graphic graphic

Millennium Bridge

When the New Millennium bridge opened in London in June 2000, it was only natural that Allan McRobie's family urged him to visit. They knew that as an expert on bridge dynamics he would find it interesting. Unfortunately the opening coincided with the end of year exams and Allan was too busy marking projects to go. His kids returned full of enthusiasm, especially about the swaying motions they had encountered. By the time he had chance to visit the next weekend, the bridge was shut. Determined not to miss out on the fun, and also curious to discover more about the reasons why the bridge swayed excessively as people walked across it, he decided to model the structure himself.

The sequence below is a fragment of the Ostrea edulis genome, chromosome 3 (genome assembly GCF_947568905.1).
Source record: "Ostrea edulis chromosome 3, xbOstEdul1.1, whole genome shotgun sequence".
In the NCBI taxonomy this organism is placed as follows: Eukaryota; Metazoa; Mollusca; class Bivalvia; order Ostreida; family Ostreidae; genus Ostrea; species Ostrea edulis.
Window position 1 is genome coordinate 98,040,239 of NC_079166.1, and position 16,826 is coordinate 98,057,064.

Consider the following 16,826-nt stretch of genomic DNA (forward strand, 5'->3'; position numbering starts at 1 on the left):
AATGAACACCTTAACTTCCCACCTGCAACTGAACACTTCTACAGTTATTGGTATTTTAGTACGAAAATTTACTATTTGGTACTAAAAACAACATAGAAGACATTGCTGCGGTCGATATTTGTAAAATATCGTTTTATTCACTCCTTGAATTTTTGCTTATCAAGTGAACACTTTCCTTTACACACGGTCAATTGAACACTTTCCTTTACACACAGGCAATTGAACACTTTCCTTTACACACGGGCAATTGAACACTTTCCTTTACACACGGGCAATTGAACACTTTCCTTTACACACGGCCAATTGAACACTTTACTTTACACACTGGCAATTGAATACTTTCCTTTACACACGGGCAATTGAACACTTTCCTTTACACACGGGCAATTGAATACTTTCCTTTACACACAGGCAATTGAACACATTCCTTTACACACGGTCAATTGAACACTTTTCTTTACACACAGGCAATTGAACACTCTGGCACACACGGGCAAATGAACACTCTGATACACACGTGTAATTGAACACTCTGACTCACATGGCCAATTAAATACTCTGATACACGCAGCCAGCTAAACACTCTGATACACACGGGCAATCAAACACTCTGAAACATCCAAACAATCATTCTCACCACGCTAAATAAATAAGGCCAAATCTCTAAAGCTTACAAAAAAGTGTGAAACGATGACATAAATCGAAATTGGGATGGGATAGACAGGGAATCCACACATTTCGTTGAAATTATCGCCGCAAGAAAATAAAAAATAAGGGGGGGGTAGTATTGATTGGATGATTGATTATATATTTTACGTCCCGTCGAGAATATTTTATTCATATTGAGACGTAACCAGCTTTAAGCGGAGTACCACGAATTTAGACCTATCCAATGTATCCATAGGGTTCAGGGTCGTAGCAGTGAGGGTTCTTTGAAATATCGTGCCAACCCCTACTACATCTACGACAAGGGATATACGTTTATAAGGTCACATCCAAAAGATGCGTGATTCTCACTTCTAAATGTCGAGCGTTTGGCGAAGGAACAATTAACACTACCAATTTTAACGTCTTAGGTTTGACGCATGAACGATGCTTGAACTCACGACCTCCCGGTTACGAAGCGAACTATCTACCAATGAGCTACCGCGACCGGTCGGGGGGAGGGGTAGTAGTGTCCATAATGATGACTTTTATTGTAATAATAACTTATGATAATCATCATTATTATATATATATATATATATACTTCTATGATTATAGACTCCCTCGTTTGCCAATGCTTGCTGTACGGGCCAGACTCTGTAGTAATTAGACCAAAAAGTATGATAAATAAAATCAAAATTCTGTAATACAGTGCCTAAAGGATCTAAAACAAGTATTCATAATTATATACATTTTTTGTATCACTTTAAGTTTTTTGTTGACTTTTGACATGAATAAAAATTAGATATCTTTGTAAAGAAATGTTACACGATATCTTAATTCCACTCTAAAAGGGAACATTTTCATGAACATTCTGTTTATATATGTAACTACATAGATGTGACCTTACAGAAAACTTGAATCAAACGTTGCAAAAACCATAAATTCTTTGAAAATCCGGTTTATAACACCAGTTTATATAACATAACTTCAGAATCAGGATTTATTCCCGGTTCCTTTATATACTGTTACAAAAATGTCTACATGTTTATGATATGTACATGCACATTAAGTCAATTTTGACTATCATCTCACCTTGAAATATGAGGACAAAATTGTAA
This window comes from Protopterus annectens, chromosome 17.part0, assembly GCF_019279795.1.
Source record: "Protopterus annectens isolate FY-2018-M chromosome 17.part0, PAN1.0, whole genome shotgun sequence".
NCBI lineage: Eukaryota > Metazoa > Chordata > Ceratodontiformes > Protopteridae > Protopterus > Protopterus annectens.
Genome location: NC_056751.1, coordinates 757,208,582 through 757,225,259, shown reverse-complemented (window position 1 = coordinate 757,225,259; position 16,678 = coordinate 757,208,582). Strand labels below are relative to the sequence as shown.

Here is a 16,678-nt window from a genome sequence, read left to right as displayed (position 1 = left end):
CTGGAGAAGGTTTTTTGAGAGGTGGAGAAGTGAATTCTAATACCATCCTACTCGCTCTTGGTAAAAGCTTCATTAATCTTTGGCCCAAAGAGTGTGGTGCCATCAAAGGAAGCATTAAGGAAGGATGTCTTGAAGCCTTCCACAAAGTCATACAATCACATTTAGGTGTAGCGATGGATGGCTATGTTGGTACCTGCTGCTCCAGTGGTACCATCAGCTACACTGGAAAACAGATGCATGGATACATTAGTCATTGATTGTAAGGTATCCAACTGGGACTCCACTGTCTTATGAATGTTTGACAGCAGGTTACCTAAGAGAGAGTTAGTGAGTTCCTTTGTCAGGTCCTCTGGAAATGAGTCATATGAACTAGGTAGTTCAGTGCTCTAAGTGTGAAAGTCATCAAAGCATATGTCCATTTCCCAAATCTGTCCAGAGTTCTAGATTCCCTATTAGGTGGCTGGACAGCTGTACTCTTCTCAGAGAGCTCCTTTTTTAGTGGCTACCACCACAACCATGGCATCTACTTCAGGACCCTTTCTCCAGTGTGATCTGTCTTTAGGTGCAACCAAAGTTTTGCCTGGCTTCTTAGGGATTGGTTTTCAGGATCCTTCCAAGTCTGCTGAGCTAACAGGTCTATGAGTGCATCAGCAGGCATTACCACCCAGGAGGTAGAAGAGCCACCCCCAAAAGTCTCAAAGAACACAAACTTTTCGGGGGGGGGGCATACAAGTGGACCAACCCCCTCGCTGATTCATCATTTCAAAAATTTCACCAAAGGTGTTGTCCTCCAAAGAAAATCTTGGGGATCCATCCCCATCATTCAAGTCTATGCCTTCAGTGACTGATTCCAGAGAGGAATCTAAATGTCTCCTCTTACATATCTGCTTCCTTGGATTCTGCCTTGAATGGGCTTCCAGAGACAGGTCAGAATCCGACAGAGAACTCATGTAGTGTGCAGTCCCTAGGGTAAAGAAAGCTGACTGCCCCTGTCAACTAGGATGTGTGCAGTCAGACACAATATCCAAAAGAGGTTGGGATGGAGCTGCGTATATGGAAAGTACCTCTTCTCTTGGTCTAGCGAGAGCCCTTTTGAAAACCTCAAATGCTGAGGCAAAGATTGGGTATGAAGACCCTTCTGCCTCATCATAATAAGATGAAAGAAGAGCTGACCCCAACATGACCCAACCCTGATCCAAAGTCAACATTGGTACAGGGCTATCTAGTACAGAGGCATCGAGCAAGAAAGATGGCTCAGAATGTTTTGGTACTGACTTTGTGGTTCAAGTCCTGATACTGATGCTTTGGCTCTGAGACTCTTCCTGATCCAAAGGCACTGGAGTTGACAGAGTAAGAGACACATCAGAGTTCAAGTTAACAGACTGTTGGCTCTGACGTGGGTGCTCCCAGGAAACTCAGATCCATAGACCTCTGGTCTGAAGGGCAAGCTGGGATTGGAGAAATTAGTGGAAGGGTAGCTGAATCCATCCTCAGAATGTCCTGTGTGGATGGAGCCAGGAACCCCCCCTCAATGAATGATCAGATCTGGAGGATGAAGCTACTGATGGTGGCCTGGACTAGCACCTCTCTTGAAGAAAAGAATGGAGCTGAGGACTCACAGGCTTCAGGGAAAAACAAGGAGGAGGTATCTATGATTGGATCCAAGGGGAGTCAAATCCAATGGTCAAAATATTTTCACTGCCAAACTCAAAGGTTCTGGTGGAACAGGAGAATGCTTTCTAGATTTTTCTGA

Millennium Bridge, London

"Since I have been at Cambridge, in the Structures Laboratory, I have learned that the best way to tackle a problem is to think about it, decide on the critical experiment and then test it out," explains Dr Allan McRobie. Within a week he had built a model of a section of the New Millennium bridge in the Structures lab, which dutifully swayed when people walked across it. He soon realised that a study of the way people interacted with the bridge as it started to sway was important, and to allow people to walk further on his small bridge would require a moving platform:a critical decision, that led him to interact with Dr Joan Lasenby. Allan knew that Joan, as a competitive runner, would probably have an exercise track. Not only did she come up with the track to put on the bridge, but also had a system of analysing people's gait while walking on it.